Medical and surgical supplies: the army surgeon and his work
Edward L. Munson, M. D., Major, Medical Department, United States Army
Guarding supplies for the surgeons with the armies Washington 1863|
brilliant the tactics and strategy, it should be remembered that an essential factor in all warfare must be the physical efficiency of the man behind the gun. Despite this fact, historians give but slight attention to the medical men whose ability and self-sacrifice largely make possible the military reputation of others.
Although the surgeons are regarded as non-combatants, their efficiency must always have a powerful influence upon military tactics.
The Nation selects its popular heroes wholly for service on the battlefield.
But it should not be forgotten that it is only through the unwearying and unobtrusive efforts of the surgeons that men and armies are kept in fighting trim and physically able to execute the will of the commanders.
In any critical inquiry into battles and campaigns, the careful student will not overlook the fact that the conflict under consideration might not have occurred at all, nor in the place where it actually did occur, nor might the military tactics have been the same, had not one or the other force been weakened by preventable diseases or rendered more or less immobile by the crippling incubus of the wounded, for whose removal and care no adequate provision had been made before the conflict occurred.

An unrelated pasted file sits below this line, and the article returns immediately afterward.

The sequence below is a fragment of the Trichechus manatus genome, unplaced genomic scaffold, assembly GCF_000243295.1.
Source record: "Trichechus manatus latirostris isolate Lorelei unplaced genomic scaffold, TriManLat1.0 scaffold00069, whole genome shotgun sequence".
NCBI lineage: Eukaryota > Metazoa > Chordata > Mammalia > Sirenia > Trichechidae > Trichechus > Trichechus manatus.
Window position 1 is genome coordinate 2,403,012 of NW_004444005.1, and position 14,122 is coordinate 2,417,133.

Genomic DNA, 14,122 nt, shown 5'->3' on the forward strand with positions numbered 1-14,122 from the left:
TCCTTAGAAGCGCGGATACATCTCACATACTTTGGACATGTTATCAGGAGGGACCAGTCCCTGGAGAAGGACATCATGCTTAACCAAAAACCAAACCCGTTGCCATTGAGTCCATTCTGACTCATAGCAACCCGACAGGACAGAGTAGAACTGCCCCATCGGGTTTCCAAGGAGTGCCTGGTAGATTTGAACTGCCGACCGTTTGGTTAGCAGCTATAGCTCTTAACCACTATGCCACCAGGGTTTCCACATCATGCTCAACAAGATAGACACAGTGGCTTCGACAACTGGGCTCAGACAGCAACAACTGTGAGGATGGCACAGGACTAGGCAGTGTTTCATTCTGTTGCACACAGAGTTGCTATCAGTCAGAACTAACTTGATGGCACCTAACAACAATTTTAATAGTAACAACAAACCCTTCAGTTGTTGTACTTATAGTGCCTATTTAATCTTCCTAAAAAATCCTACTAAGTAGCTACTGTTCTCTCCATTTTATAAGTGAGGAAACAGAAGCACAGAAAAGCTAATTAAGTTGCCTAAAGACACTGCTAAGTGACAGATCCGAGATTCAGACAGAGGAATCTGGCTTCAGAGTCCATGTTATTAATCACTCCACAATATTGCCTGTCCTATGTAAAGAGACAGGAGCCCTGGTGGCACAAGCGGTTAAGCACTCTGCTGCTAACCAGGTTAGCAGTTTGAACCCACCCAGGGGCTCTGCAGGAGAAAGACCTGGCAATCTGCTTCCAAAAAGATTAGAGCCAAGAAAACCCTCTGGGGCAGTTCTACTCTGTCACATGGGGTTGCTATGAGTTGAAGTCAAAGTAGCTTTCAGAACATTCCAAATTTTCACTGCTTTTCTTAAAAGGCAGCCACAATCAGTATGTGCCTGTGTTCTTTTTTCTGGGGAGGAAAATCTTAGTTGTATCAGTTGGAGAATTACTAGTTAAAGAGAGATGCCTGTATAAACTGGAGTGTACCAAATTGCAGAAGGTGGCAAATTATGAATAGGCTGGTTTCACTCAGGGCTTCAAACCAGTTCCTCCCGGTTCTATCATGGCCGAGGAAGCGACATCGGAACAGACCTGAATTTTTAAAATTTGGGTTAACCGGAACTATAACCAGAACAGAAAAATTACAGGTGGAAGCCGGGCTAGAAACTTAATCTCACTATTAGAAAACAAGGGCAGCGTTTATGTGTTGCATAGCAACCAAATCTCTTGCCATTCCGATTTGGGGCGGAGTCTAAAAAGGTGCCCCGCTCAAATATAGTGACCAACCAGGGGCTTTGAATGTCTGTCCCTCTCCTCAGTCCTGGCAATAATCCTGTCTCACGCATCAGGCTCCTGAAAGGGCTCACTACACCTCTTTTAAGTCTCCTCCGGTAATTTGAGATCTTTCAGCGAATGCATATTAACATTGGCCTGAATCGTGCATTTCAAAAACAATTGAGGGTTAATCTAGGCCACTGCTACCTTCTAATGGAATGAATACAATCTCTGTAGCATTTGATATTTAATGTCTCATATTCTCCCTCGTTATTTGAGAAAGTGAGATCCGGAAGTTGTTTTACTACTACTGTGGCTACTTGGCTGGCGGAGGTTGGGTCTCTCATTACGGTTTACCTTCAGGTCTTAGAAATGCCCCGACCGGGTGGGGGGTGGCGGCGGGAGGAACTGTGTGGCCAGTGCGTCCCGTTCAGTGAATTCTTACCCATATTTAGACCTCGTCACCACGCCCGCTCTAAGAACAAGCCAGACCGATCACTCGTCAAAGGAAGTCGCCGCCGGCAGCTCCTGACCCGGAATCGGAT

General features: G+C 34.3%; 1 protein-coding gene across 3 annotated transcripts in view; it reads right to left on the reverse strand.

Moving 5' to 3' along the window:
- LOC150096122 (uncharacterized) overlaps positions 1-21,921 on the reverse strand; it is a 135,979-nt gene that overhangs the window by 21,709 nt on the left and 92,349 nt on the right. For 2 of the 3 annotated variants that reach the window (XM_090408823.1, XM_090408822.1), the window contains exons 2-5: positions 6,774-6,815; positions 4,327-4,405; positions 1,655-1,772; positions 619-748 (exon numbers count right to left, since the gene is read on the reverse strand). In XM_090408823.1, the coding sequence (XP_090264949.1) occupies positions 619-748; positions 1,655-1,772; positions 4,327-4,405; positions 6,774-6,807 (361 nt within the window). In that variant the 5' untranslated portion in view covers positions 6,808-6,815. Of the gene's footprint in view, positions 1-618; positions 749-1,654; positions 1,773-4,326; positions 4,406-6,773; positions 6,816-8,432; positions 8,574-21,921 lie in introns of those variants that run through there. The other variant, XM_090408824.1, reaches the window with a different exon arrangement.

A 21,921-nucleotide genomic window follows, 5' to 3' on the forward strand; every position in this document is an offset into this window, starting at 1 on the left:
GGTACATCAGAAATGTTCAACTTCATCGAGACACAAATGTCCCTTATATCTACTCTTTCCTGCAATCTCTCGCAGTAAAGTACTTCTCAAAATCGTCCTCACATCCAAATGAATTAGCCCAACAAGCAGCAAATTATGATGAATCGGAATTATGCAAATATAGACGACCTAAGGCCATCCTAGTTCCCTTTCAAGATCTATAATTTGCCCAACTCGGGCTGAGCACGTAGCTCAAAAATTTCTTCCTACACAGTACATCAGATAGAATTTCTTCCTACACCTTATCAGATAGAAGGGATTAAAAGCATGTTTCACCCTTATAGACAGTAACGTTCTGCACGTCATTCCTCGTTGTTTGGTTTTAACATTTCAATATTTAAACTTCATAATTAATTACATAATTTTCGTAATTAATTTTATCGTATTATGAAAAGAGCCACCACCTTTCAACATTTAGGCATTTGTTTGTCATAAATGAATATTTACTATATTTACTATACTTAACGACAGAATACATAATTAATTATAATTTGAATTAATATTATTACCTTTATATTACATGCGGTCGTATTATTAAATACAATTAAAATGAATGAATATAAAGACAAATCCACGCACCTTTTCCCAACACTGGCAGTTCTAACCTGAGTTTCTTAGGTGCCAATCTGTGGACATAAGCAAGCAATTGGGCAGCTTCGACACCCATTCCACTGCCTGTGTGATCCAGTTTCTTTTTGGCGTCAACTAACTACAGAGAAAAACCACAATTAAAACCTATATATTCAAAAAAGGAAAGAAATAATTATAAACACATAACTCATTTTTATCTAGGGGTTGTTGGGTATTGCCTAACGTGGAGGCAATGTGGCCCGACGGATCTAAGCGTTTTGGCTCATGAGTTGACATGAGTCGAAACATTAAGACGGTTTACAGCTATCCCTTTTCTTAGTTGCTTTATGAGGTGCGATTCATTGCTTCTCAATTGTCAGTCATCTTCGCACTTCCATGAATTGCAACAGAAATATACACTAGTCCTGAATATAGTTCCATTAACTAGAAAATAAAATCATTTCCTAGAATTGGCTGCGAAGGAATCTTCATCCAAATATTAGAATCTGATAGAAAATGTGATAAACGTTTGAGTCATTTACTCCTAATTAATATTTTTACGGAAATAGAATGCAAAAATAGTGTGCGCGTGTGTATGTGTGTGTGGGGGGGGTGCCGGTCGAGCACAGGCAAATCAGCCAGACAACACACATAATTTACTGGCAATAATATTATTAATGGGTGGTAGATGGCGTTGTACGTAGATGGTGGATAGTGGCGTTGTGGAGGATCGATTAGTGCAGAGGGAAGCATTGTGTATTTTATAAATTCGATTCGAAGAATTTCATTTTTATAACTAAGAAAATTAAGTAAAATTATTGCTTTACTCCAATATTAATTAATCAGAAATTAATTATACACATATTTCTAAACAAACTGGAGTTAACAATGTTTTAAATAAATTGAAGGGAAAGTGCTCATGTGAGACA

At the outbreak of the war, the national army was inadequate to meet military needs, especially those relating to the critical Indian situations west of the Mississippi
, which had been developed in large part by the influx of gold-seekers and colonizers into that territory.
It is not to be wondered at, then, that the war should have found the military establishment of
the United States
deficient as regards its medical organization and equipment.
At the opening of hostilities between the States the personnel of the Medical Department of the regular army was composed of one surgeon-general
with the rank of colonel, thirty surgeons with the rank of major, and eighty-four assistant surgeons
with the rank of first lieutenant for the first five years of service, and thereafter with the rank of captain, until promoted to the grade of major.
There was no hospital corps, but the necessary nursing and other hospital assistance were performed by soldiers temporarily detailed to hospital duty from organizations of the line of the army, and here it may be parenthetically remarked that the qualifications and character of the soldiers so detailed were usually far from satisfactory.
The Medical Department, with the above personnel, formed one of the coordinate branches of the general staff
of the army as it existed in 1861.
Its members were not permanently attached to any regiment or command, but their services were utilized whenever required.
Although a separate regimental medical service still existed in many foreign armies, as it did in our militia, experience had demonstrated that our national system of a separate department was better adapted to the needs of troops when scattered over an immense area, and usually serving in small and isolated commands.
The latter requirements explained the unusually large proportion of surgeons necessary at the time, amounting to about one per cent. of the total strength.